• Government that doesn’t participate in the economy.
  • A society with no safety net to protect the less fortunate.
  • Corporations having the same rights as individuals.
  • A George Bush clone for President.

For these reasons, I will vote for and endorse Barack Obama for a second term.

I’ll bet he’s thrilled.

16 thoughts on “My Endorsement

  1. Spanqi, he told me over drinks that he is very pleased with your endorsement. Wouldn’t surprise me if he were considering an ambassadorship for you. Not too major, but likely to a third world country, possibly Texas or Alabama…

  2. Hey, you’re twice as popular as you thought you were. That calls for a celebratory drink. Or three…

  3. As South Park put it years ago, it’s another choice between a giant douche and a shit sandwich only this time, one of them wears magic underwear.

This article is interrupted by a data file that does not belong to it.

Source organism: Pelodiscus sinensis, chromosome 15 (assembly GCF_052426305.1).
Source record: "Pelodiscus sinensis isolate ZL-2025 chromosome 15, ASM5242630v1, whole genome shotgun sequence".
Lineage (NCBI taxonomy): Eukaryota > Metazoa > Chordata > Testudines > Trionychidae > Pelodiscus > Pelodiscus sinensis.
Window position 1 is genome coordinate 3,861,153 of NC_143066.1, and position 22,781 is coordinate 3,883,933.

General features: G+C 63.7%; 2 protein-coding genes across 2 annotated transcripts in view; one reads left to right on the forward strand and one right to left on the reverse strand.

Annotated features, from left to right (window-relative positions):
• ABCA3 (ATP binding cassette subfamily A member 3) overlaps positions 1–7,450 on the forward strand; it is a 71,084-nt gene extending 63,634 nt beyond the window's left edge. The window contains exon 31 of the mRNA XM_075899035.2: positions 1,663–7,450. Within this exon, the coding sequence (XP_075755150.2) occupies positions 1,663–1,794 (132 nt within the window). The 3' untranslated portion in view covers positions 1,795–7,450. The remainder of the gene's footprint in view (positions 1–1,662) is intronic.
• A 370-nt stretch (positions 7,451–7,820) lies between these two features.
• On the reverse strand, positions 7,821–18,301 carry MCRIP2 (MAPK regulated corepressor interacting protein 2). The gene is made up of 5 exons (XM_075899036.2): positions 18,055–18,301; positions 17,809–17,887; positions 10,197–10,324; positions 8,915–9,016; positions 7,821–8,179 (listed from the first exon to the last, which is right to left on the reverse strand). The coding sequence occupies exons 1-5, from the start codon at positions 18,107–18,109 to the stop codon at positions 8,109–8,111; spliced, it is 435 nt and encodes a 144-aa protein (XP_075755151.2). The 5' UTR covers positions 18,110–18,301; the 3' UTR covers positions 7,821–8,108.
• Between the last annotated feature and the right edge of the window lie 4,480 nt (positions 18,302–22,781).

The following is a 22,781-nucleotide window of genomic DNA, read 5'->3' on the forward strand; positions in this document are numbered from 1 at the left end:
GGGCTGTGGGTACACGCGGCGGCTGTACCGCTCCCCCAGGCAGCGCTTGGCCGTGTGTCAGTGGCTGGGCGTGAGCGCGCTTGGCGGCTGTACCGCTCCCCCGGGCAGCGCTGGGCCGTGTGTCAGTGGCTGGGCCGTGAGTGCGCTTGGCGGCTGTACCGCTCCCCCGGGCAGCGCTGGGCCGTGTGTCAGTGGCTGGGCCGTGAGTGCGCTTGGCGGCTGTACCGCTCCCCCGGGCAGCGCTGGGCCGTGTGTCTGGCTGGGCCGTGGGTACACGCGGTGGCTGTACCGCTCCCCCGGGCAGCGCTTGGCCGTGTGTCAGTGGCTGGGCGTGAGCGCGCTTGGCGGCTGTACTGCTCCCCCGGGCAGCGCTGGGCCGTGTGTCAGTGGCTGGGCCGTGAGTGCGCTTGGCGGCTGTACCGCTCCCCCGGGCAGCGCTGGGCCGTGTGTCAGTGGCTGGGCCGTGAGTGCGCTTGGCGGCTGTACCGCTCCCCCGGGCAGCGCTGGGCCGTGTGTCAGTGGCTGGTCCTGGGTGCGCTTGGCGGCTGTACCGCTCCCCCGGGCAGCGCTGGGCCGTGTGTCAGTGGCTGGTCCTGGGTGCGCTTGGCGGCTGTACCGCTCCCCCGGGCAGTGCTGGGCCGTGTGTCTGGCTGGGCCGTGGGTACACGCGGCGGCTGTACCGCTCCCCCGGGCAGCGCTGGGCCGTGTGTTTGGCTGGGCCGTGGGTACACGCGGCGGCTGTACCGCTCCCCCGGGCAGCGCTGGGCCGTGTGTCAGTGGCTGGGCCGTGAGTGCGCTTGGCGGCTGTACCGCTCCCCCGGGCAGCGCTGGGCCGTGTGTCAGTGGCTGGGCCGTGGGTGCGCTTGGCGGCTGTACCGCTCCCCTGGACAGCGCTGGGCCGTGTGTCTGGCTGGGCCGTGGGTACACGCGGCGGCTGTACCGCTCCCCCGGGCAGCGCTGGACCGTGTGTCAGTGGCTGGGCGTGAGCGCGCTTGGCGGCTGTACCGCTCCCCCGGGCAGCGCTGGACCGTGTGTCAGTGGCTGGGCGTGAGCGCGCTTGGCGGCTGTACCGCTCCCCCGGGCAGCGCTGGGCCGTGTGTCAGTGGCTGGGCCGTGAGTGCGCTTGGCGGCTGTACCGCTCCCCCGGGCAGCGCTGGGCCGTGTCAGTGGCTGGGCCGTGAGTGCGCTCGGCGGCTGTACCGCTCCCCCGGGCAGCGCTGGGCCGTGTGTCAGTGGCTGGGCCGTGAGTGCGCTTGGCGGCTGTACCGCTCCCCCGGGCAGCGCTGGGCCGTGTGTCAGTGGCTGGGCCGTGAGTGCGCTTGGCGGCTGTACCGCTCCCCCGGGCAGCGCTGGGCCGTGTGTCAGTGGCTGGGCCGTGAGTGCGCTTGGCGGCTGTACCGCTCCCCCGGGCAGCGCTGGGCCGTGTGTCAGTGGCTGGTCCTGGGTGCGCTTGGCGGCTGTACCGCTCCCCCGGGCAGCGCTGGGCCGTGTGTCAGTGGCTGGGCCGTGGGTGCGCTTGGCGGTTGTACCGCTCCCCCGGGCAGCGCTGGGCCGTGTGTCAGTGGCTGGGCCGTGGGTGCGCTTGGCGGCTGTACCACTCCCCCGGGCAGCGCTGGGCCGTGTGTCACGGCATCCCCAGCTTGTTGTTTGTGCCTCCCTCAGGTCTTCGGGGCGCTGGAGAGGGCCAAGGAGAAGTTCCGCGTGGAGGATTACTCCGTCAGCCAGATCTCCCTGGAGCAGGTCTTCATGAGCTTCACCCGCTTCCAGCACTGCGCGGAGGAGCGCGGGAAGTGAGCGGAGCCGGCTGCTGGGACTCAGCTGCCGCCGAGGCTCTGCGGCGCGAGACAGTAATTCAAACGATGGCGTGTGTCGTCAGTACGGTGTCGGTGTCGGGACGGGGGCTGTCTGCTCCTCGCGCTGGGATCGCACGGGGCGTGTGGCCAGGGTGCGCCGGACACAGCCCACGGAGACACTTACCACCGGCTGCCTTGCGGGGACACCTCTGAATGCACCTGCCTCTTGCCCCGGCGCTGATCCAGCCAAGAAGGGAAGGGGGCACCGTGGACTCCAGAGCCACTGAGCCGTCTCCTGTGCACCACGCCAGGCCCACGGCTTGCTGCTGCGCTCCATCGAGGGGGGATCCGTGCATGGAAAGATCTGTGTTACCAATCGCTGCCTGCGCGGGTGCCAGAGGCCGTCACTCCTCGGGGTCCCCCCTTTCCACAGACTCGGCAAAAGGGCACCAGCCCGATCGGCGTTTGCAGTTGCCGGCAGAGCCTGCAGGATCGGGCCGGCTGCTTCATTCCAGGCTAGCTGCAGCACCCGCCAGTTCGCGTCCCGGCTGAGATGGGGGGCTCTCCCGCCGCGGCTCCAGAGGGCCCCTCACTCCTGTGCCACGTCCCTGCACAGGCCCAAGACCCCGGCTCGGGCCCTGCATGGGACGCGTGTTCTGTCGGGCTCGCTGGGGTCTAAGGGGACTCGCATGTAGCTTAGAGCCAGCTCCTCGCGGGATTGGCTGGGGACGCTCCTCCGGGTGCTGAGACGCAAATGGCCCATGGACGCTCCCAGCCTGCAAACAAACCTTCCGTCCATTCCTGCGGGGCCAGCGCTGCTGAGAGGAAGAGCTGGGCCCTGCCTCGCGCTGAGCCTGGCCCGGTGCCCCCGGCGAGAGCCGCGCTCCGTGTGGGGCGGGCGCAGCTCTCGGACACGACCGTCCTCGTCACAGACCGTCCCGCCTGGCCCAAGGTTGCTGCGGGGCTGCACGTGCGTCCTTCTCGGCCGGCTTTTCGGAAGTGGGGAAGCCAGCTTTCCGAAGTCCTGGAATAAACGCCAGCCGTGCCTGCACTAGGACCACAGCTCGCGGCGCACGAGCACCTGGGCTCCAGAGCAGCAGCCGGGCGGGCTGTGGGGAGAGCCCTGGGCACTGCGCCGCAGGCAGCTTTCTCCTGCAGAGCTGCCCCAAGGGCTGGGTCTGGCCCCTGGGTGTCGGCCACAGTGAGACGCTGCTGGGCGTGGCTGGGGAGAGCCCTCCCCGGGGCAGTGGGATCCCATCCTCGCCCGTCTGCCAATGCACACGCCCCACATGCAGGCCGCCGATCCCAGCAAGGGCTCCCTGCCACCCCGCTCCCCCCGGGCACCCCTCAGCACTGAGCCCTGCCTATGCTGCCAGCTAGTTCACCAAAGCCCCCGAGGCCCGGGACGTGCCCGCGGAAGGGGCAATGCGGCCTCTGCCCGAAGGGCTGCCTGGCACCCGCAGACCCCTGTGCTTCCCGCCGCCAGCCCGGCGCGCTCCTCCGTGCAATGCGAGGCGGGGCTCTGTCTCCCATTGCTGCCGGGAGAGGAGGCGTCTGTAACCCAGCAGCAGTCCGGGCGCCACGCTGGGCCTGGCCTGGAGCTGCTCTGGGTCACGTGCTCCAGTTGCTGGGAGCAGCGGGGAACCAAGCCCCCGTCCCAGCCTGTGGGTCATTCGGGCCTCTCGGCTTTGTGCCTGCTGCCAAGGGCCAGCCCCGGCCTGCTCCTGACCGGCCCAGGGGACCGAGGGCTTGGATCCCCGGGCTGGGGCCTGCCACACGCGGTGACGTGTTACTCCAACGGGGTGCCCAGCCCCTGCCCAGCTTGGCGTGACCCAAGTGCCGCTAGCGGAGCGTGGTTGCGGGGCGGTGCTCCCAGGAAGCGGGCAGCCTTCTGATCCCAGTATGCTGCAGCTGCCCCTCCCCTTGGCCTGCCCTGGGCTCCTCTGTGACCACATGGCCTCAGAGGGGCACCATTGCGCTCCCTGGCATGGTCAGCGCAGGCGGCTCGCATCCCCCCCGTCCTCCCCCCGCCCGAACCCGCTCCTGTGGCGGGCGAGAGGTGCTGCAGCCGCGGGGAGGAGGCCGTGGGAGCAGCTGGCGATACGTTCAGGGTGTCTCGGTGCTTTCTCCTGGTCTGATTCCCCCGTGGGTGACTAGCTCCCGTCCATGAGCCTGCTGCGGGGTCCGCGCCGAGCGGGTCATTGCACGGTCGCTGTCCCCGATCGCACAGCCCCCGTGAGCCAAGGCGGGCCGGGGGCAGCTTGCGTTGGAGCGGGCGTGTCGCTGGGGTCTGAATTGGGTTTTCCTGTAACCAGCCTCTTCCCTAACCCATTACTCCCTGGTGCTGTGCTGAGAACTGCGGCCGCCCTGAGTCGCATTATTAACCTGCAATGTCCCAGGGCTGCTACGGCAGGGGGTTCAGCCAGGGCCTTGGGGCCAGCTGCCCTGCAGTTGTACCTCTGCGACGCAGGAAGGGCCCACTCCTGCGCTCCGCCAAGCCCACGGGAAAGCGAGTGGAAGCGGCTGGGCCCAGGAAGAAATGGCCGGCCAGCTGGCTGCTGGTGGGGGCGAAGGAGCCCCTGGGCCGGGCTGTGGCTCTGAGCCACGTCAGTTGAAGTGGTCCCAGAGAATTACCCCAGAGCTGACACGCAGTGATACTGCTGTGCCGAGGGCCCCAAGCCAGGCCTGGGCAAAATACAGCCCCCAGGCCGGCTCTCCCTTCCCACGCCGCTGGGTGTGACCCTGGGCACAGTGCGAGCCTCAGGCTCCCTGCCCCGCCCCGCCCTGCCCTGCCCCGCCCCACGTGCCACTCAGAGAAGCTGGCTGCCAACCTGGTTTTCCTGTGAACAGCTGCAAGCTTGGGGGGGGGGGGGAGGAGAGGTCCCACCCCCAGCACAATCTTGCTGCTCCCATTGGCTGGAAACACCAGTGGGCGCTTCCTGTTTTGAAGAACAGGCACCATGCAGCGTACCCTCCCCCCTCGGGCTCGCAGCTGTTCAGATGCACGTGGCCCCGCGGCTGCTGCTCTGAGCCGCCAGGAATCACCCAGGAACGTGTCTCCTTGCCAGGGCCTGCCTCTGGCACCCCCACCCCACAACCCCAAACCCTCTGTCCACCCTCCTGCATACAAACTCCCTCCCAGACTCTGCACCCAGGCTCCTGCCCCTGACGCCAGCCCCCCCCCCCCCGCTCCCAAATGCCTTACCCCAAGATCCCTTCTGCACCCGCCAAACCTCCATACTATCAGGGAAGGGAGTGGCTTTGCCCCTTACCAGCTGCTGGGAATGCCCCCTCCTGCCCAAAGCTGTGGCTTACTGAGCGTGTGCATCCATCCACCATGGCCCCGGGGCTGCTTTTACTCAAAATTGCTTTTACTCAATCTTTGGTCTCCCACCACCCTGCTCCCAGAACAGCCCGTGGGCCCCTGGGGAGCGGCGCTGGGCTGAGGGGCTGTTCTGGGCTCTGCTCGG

Last week we got a mailer from some faith & family or something group with a side by side comparison of local candidates and how they stand on issues that matter to those who put religious delusion above all else. It was nice because you could easily see which ones were either the craziest or willing to pander to the craziest section of the voting public. That makes voting a tad easier.

    It’s like choosing between alcoholics. Gosh, I wonder which one will drink less in a crisis? Who’s just paying lip service to Big Beer, and who really subscribes? For an atheist, elections are even more frustrating and full of shit than for everyone else because we have to put aside the fact that all the choices are addicts and then decide which one’s addiction is worse or which one still seems better despite his intense addiction. Participation feels like an indulgence in insanity, but non-participation makes you worry that the one who’s worse will get elected and cause even more trouble than the other one. sigh